[Greenbuilding] low-mass sunspaces
nick at early.com
Sat Feb 21 14:53:44 CST 2009
Rob Tom writes:
> Perhaps someone would care to 'splain eet to me, the wisdom of making
> a "low mass greenhouse" because quite frankly (and shirley too) I
> don't get it.
William A. Shurcliff 'splained the winsdom of a low mass sunspace:
It is hard to think of any other system that supplies so much heat
(to an existing house) at such low cost...
One could shorten the warm-up time of the enclosure and increase
the amount of heat delivered to the rooms by making the enclosure
virtually massless--by greatly reducing its dynamic thermal capacity.
This can be done by spreading a 2-inch-thick layer of lightweight
insulation on the floor and north wall of the enclosure and then
installing a thin black sheet over the insulation. Then, practically
no heat is delivered to the massive components of floor or wall;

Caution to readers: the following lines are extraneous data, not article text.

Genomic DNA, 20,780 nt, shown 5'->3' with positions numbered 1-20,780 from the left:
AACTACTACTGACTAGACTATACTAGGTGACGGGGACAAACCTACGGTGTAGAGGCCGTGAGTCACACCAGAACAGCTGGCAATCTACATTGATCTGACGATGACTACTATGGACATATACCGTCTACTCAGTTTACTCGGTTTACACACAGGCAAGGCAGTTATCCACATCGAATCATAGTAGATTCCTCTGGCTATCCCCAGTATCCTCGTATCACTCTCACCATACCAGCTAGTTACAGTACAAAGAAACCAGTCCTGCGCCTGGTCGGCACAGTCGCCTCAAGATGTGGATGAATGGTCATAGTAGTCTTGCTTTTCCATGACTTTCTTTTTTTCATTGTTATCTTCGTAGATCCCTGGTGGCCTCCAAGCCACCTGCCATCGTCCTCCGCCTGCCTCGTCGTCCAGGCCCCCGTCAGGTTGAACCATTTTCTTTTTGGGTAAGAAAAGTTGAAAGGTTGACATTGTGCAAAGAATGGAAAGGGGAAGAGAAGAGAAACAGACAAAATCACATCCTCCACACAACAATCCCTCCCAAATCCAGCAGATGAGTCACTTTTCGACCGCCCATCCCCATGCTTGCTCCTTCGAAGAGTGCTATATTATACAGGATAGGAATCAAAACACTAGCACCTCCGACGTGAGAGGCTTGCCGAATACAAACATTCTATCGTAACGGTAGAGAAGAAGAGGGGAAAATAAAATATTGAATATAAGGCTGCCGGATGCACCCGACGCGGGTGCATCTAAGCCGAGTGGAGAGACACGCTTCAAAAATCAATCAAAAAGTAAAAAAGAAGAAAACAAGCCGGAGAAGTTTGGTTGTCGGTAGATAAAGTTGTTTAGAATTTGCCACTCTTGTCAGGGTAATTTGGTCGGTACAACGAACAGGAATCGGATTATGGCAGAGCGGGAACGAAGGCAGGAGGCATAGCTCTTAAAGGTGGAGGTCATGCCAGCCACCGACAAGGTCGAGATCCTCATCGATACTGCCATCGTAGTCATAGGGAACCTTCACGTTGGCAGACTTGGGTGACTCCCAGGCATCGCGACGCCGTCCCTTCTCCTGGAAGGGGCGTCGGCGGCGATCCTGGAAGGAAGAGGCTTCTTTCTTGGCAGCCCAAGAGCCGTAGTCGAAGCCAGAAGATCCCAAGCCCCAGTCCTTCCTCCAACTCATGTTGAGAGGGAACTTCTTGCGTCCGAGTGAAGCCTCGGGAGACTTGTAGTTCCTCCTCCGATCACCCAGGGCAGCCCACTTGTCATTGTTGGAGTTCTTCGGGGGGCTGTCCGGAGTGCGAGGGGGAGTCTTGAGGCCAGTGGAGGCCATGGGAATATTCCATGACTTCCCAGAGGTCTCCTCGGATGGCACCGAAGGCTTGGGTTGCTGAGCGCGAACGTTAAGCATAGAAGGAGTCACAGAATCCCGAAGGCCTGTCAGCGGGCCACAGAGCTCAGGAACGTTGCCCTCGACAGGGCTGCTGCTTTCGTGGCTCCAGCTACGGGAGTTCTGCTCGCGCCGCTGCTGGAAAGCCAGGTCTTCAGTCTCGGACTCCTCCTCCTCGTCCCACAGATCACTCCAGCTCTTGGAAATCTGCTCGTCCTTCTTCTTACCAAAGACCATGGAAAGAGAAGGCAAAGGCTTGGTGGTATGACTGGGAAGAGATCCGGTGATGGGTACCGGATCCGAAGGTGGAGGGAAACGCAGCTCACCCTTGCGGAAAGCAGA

practically all of the heat is promptly transferred to the air.
And since the thermal capacity of the 100 or 200 lb. of air in
the room is equal to that of one fourth as great a mass of water
(about 25 to 50 lb. of water), the air will heat up very rapidly.
I estimate that its temperature will rise about 40 F. degrees in
two minutes, after the sun comes out from behind a heavy cloud cover.
At the end of the day, little heat will be "left on base" in the
collector floor or north wall and, accordingly, the enclosure will
cool off very rapidly.
New Inventions in Low Cost Solar Heating--
100 Daring Schemes Tried and Untried
Brick House Publishing, 1979
This works well with airflow between the sunspace and living space
during the day and no airflow at night.
More information about the Greenbuilding